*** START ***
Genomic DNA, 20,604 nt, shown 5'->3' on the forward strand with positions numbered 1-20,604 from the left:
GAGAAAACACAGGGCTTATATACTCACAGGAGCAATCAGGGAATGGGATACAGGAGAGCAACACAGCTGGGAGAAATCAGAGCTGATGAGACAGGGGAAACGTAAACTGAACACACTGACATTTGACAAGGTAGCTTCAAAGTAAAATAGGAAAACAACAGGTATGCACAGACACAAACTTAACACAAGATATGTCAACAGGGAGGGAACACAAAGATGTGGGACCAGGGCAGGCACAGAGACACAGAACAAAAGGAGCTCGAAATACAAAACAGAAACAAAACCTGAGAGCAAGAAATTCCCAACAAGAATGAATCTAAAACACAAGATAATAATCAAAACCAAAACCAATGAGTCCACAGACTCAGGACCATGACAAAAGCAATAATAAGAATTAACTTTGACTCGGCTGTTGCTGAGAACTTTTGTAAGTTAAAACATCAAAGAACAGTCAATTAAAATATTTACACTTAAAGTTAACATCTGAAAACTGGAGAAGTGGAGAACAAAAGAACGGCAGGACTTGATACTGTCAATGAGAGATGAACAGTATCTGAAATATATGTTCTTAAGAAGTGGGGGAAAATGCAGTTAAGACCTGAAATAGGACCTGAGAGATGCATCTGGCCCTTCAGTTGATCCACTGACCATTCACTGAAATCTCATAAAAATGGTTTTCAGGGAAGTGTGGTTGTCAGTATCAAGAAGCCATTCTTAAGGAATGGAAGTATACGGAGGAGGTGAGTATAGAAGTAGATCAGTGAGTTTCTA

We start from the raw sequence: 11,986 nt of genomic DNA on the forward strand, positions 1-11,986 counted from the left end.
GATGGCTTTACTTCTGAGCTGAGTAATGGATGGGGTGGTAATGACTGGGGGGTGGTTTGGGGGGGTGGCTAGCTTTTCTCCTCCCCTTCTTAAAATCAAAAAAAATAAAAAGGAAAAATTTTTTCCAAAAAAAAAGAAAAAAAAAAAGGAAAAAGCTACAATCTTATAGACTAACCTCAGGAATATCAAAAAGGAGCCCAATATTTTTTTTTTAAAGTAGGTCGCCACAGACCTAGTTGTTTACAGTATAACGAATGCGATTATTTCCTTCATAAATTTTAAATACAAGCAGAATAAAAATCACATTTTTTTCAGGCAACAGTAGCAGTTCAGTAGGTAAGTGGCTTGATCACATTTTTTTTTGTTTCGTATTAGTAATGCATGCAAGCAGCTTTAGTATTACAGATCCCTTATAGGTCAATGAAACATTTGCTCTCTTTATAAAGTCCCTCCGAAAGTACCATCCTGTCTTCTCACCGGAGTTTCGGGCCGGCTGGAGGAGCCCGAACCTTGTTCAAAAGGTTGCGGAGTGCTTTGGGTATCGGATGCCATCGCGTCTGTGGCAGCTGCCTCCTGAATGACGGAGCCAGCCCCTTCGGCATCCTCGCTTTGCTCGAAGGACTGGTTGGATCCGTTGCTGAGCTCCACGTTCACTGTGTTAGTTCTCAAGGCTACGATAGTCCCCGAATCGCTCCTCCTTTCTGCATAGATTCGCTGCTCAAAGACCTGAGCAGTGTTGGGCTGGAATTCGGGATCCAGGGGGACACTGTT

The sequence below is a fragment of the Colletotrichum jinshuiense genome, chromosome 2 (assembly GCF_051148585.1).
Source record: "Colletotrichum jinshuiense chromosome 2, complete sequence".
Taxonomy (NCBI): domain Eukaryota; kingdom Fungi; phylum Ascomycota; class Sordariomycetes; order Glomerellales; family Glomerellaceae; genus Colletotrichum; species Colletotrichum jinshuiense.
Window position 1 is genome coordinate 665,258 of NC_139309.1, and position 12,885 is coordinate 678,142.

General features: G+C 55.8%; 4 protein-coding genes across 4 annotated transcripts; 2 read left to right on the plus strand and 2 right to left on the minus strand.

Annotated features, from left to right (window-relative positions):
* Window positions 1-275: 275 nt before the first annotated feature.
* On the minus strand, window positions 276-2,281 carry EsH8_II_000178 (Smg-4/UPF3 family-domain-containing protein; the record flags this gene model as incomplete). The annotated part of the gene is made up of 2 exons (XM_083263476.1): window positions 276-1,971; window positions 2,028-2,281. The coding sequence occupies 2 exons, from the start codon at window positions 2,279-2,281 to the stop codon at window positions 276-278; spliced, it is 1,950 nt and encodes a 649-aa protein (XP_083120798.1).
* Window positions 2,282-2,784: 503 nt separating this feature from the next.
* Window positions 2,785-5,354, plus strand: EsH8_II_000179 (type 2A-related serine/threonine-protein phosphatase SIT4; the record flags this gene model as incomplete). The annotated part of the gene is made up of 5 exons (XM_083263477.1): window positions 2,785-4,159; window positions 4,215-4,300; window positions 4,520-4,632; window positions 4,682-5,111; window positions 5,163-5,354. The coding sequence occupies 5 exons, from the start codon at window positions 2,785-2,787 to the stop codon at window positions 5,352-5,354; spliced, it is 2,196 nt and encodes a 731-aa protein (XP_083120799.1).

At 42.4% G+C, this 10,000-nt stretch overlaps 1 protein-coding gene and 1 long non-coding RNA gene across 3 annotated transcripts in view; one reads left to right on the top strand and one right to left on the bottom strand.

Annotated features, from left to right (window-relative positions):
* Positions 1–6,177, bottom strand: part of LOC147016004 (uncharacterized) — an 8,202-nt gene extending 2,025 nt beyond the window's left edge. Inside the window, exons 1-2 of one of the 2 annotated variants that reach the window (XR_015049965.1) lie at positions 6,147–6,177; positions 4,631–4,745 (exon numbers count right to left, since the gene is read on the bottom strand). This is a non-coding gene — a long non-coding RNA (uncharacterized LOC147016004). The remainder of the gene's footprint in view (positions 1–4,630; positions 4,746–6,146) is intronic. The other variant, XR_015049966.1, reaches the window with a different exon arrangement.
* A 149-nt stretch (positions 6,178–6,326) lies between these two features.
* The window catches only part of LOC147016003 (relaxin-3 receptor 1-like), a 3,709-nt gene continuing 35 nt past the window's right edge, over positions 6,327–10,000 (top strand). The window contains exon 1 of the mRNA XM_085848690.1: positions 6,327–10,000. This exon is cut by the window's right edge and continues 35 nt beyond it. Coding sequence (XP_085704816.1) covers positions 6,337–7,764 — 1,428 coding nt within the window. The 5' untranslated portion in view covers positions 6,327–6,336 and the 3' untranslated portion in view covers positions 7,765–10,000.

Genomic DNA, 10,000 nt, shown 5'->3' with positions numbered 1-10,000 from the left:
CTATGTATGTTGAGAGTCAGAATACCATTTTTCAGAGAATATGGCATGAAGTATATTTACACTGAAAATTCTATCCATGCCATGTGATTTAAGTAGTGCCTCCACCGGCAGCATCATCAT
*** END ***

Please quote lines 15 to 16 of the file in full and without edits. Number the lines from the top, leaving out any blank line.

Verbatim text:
At 42.4% G+C, this 10,000-nt stretch overlaps 1 protein-coding gene and 1 long non-coding RNA gene across 3 annotated transcripts in view; one reads left to right on the top strand and one right to left on the bottom strand.

Annotated features, from left to right (window-relative positions):